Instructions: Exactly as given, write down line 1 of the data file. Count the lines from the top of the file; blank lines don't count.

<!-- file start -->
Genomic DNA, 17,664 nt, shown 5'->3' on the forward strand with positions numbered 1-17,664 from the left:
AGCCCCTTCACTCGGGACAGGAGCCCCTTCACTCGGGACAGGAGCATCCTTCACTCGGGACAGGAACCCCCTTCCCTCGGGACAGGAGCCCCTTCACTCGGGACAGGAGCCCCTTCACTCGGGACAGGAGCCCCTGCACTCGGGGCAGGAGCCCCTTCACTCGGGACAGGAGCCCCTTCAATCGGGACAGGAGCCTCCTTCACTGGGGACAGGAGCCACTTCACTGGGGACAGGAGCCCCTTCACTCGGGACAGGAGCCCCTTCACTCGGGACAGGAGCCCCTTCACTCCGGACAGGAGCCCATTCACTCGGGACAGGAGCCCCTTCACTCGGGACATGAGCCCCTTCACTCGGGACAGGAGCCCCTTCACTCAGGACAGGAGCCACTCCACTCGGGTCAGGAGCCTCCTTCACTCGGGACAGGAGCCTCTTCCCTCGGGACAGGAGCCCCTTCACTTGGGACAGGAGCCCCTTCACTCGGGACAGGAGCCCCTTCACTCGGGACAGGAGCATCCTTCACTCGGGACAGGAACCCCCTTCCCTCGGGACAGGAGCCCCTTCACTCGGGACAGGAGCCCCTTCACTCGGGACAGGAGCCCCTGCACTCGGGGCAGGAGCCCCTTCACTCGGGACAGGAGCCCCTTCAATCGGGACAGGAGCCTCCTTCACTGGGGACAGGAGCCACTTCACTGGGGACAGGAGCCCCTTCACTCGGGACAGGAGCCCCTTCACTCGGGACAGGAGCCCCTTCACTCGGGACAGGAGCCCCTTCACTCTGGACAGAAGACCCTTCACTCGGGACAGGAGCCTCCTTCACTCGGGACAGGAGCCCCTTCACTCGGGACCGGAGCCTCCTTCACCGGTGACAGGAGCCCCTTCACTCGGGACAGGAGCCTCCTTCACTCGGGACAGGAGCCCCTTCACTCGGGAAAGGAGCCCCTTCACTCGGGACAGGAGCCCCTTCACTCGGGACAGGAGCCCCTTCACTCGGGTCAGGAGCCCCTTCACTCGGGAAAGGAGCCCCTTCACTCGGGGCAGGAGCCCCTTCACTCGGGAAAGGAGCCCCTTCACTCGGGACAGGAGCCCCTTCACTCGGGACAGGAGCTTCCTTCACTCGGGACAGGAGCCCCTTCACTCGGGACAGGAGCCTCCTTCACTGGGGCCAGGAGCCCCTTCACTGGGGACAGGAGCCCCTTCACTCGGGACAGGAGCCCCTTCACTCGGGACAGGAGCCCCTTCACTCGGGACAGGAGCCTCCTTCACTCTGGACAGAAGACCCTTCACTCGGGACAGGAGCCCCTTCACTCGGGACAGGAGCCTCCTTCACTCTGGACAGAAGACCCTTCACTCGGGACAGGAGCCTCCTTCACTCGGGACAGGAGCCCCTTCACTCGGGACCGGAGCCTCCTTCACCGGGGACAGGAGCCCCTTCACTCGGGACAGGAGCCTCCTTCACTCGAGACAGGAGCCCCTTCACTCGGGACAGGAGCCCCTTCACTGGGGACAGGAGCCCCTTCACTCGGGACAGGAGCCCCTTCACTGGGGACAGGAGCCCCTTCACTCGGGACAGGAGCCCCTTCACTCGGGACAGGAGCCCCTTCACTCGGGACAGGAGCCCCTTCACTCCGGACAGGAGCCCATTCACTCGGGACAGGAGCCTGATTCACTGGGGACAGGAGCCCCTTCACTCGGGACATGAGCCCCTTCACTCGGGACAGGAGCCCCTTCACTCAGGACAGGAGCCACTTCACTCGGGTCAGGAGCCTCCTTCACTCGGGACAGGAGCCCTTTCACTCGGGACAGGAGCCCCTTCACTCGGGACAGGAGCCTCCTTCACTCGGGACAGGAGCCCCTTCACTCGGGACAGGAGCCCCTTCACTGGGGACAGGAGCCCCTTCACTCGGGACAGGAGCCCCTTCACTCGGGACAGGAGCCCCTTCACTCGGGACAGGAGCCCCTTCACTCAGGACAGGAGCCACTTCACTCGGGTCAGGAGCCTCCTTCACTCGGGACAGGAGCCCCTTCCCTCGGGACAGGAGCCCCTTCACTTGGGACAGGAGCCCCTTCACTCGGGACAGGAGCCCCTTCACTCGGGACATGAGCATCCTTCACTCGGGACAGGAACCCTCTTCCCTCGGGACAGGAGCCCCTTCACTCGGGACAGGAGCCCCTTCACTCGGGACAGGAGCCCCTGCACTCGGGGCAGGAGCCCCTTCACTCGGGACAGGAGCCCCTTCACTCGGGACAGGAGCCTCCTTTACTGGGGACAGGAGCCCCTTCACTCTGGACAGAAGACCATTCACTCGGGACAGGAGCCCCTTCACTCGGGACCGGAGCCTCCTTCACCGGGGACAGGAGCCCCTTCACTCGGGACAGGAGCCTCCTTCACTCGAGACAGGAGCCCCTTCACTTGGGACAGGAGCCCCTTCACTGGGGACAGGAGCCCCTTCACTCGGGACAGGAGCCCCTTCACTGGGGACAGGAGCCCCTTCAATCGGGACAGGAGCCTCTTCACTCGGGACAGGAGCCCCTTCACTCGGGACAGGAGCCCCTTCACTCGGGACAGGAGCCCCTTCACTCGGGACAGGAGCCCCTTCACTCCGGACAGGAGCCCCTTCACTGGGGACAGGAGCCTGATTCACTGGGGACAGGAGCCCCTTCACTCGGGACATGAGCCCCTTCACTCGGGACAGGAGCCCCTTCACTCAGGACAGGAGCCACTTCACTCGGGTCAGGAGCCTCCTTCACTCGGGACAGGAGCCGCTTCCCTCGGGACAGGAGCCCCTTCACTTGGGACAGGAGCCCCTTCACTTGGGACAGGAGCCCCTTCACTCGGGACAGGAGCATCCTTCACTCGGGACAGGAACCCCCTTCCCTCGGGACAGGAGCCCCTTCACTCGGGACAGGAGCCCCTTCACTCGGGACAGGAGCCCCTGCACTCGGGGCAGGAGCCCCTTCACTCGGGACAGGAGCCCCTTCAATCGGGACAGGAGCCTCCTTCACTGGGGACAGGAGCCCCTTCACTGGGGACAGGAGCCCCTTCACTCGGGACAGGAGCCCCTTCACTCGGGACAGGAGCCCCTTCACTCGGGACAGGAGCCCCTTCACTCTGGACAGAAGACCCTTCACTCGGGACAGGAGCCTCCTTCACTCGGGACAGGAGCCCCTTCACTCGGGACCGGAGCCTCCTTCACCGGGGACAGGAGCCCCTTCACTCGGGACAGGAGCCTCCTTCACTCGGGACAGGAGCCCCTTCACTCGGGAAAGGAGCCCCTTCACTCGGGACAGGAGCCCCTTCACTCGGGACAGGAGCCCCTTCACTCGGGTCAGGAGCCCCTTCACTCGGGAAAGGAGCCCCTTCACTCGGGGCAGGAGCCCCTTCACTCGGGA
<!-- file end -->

Genomic DNA, 17,664 nt, shown 5'->3' on the forward strand with positions numbered 1-17,664 from the left: